The main character and narrator of the story, Professor William Dyer, also sees a parallel between his kind and the Elder Things. Towards the end of the book, he stumbles upon the corpses of the aliens that were found frozen in ice by his colleagues. These creatures killed his colleagues and brought havoc on their camp, only to be murdered by shoggoths later on. As Dyer sees their corpses, he feels an unlikely kinship towards the strange creatures from the unknown depths of space. It seems that this feeling reflects the Faustian spirit of the European man, which is also shared by the Elder Things, a race of explorers that yearned for knowledge and attached great importance to the preservation of their history. Dyer sees in them fellow builders of civilization, exclaiming upon seeing their dead bodies, “Poor devils! After all, they were not evil things of their kind. They were the men of another age and another order of being.” Remembering his dead colleagues who were, in fact, massacred by the Elder Things, he also feels sorry for the aliens, “… and poor Old Ones! Scientists to the last — what had they done that we would not have done in their place? God, what intelligence and persistence!”
Glimpse into an Evolved Society
In The Shadow Out of Time, we can notice a few more glimpses of what an ideal society may have looked like for H. P. Lovecraft. Of course, we have to keep in mind that the inhabitants of such societies are always highly evolved beings, whose mental and physical abilities are much higher than those of humans.
The remnants of the society of the Great Race of Yith are found in the Australian desert. Like the Elder Things, they lived on Earth millions of years ago. Their society is described as “a sort of fascistic socialism,” which reflects the fact that the tale was written in the mid-thirties of the previous century when fascism was on the rise in Italy and, to some extent, in quite a few other European countries as well. Lovecraft, who thought that democracy was a false idol, a “mere catchword and an illusion of inferior classes, visionaries, and dying civilisations,” followed such developments across the Atlantic with great interest. In the above-mentioned letter from February 10, 1923, a year after fascism gained power in Italy and a decade before National Socialism would rule in Germany, he also wrote, “We regard the rise of democratic ideas as a sign of cultural old age and decay, and deem it a compliment to such men as Mussolini when they are said to be ‘XVth century types’. We are proud to be definitely reactionary, since only by a bold repudiation of the word ‘liberal’ and the progress illusion can we get the sort of authoritative social and political control which alone produces things which make life worth living.” It was noted in the first part of this essay that while the later Lovecraft distanced himself from the term “reactionary,” it was also outlined that his views on race stayed more or less the same throughout his life and that his contempt for liberal democracy and especially plutocratic capitalism only increased. It seems that he also used the term “fascism” in some of his later letters in a derogatory way, connecting it to his criticism of plutocracy. He was also critical of Hitler’s “extremes of pure racialism,” which he thought were “absurd and grotesque.” Notwithstanding possible shifts in his attitudes, his earlier quotes remain important, since the opinions plainly expressed in them are reflected within his fictional writings. And the following quote, from a letter dated February 13, 1934, shows us that if anything, he may have only softened the more “chauvinistic” aspects of his racial views towards Eastern and Southern European peoples: “Various race-stocks differ in inclinations and aptitudes, but of all of them I consider only the negro and australoid biologically inferior.”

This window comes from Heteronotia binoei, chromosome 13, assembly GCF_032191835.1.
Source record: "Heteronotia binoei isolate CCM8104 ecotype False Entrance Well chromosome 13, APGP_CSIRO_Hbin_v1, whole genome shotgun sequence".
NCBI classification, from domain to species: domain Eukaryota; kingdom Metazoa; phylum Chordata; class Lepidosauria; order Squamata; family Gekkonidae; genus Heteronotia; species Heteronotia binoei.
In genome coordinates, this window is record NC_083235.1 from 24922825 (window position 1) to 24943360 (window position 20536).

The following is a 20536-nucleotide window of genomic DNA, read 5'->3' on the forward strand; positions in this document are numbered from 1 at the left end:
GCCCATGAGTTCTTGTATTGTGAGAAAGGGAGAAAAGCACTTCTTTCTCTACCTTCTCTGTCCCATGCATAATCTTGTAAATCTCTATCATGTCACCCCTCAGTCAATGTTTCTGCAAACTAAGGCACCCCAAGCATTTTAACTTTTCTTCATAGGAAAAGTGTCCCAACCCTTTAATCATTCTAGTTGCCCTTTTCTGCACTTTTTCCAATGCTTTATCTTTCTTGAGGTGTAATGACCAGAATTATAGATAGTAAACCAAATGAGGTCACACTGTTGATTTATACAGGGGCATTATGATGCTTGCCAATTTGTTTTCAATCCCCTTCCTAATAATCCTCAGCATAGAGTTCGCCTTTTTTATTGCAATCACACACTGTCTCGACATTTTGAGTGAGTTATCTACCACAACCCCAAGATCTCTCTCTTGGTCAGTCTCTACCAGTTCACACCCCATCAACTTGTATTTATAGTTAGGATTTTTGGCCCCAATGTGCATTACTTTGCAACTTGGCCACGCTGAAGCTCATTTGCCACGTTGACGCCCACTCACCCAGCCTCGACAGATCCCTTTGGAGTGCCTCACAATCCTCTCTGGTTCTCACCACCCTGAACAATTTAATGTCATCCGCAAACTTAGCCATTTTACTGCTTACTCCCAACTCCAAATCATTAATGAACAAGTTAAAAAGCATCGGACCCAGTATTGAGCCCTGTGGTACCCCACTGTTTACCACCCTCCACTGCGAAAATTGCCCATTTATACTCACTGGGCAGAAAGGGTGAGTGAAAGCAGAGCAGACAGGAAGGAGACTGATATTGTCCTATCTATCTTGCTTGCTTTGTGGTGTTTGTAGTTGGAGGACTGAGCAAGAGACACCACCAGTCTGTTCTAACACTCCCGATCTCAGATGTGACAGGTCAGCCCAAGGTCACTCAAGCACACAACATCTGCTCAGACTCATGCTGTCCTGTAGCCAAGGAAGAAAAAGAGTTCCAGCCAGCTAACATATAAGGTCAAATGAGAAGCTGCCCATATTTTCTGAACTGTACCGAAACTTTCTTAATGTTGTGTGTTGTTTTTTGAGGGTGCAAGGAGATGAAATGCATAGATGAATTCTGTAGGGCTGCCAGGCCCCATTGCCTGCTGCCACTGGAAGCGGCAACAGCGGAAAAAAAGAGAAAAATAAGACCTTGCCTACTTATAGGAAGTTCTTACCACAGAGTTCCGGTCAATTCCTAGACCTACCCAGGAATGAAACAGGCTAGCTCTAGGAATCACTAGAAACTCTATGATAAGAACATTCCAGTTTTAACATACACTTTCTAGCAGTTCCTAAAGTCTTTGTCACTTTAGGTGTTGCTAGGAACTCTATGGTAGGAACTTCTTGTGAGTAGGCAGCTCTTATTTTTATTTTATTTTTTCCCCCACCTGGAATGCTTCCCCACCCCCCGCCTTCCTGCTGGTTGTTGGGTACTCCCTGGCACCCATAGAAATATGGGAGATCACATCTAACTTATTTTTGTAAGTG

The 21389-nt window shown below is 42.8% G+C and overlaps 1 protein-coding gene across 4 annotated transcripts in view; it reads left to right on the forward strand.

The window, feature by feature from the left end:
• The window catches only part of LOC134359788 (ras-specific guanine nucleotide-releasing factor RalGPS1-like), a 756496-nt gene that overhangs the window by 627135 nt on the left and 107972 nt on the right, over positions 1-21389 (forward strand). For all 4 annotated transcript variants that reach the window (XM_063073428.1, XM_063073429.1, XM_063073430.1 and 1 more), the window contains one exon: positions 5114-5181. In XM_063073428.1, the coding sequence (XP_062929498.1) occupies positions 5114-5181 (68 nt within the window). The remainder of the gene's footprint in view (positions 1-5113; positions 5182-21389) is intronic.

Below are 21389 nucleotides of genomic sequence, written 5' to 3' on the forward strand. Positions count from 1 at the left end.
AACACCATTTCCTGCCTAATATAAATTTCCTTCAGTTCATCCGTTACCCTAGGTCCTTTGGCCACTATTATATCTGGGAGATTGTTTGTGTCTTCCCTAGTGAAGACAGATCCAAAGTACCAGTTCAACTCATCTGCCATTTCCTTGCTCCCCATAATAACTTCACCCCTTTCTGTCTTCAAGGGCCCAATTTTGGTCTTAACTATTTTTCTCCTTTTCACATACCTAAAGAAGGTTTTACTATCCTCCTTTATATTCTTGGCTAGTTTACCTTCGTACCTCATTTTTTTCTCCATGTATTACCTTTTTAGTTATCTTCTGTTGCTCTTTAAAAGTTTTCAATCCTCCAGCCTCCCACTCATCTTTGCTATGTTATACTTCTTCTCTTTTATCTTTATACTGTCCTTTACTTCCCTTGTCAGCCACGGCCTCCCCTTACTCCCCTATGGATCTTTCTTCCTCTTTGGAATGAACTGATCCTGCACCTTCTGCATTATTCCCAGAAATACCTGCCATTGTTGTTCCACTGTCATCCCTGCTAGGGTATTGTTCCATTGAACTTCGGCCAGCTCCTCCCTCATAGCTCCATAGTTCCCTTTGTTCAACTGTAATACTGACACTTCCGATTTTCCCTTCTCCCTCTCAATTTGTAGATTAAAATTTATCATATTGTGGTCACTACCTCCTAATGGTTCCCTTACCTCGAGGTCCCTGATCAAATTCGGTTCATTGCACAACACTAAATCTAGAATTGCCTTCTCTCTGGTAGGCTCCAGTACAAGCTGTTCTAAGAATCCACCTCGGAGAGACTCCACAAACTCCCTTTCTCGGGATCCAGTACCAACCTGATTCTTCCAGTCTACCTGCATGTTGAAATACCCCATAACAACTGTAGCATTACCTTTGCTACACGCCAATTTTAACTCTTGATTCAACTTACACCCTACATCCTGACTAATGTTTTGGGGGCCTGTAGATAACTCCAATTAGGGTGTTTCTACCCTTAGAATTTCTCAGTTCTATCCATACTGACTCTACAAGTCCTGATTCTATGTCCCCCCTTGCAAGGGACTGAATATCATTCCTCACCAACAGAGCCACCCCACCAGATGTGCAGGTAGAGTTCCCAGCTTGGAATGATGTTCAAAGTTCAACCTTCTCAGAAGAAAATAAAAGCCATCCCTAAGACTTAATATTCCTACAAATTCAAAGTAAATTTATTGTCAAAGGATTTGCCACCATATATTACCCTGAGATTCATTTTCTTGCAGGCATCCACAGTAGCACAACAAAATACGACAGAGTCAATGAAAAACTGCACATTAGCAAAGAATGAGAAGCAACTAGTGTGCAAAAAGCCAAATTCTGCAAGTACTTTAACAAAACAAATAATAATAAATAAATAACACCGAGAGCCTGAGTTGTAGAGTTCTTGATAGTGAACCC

To return to the subject at hand, the Great Race of Yith formed a single loosely connected “nation” that had major institutions in common. Their industry was “highly mechanized,” and it “demanded but little time from each citizen.” This meant that the members of the Great Race had plenty of free time, but, unlike the modern mediocre human masses, they did not spend it on trivial and essentially useless short-term pleasures. Instead, they focused on cultivating themselves through “intellectual and aesthetic activities of various sorts.” Furthermore, “the sciences were carried to an unbelievable height of development, and art was a vital part of life.” Apart from holding art in high regard, another “traditional” aspect of their society was the respect towards the dead, who were “incinerated with dignified ceremonies.” Finally, their “fascistic socialistic” system of government was democratic to some extent but was nothing like mass democracy, since the election of the leaders was not left to the general masses. Only those who were “able to pass certain educational and psychological tests” were allowed to participate in voting, which somewhat echoes the view that Lovecraft expressed in a letter from October 27, 1932: “Therefore (deeming both democracy and communism fallacious for Western civilisation) I favour a kind of fascism which may, whilst helping the dangerous masses at the expense of the needlessly rich, nevertheless preserve the essentials of traditional civilisation and leave political power in the hands of a small and cultivated (though not over-rich) governing class largely hereditary but subject to gradual increase as other individuals rise to its cultural level.” As far as it seems, there was no hereditary ruling class in the case of the Great Race of Yith. Nonetheless, it was an example of a society led by the cultivated governing class, elected by the individuals who achieved a certain “cultural level.”